>So you want to have greenhouse gas standards with teeth, but you want to minimize the risk they take too big a bite from the economy. And, of course, like Climate Progress, you don’t like the safety valve idea. What do you do? Banking and borrowing of course.
>
>With “banking,” the right to emit carbon can be saved for future use. With “borrowing,” current emissions are extended against future abatement.
>
>What is fascinating is that today a detailed banking and borrowing proposal, “Cost-Containment for the Carbon Market,” was put forward by four moderate senators — Mary Landrieu (D-La.), Lindsey Graham (R-S.C.), Blanche Lincoln (D-Ark.) and John Warner (R-Va.) — with the help of Duke University’s environmental program.

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Comments

  • Anonymous 05/30/2008 8:15am

    The bill is here because Air Force wanted a new intelligence agency. They worked in the arctic with a bunch of countries. Climate change had to be acknowledged because of the dems and Gore. They made it a security issue and the Air Force got its new intelligence agency.

    We made a food commitment and look at the mess and the cost. 2050 is a long commitment. Of course, all the budgets are five years now……

  • Anonymous 06/01/2008 12:20am
    Link Reply
    + -1

    We made a food commitment and look at the mess and the cost. 2050 is a long commitment. Of course, all the budgets are five years now……
    ************************************
    senthil

    Suffering from an addiction. This website has a lot of great resources and treatment centers.
    http://www.treatmentcenters.org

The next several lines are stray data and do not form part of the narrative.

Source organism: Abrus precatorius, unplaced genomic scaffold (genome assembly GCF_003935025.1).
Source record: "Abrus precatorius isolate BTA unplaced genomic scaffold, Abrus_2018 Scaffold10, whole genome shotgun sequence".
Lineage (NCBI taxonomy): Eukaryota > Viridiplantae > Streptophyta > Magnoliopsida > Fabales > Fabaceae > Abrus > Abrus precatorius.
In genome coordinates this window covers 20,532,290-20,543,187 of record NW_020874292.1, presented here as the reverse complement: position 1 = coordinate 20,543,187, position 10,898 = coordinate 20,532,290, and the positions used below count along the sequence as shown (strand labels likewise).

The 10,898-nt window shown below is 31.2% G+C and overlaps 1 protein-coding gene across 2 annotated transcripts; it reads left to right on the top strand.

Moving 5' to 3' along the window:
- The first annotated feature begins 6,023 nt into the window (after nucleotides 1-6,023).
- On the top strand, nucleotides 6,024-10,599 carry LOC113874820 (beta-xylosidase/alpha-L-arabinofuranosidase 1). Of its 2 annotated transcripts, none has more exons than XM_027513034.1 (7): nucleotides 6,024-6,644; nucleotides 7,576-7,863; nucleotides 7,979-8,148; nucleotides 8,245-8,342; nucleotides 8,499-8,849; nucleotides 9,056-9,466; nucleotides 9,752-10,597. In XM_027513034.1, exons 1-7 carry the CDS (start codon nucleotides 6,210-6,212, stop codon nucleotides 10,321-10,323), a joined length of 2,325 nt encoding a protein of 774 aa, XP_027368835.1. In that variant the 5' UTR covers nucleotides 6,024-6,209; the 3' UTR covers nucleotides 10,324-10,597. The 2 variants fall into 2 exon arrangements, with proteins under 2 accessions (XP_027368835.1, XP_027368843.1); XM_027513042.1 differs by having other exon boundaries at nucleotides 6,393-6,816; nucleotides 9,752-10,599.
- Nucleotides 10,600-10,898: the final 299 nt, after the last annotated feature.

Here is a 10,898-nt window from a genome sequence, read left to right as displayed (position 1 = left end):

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  • Anonymous 06/01/2008 12:25am
    Link Reply
    + -1

    We made a food commitment and look at the mess and the cost. 2050 is a long commitment. Of course, all the budgets are five years now……
    ************************************
    sekar

    Suffering from an addiction. This website has a lot of great resources and treatment centers.
    http://www.treatmentcenters.org
    **********************************

  • Anonymous 06/01/2008 5:57am
    Link Reply
    + -1

    Someone should be humble simple in it’s dealings with divine and redoubtable Americans.

    OC records who and where you post. Maybe they will give the data to someone who can help.

  • Anonymous 06/01/2008 6:53am

    The credit system isn’t understandable. Are credits allocated for free or is there a charge? If the bill is international, who collects on the credit allowances? Isn’t this a way to tax people globally and have the money be collected by a foreign power?

    The bill has allot of employees in it. How many Americans are getting jobs out this like PEPFAR and the farm bill? What department do they work for? This seems to be a foreign policy issue, but it’s an American security issue. The environment and public works committee is international? They run these programs in foreign countries?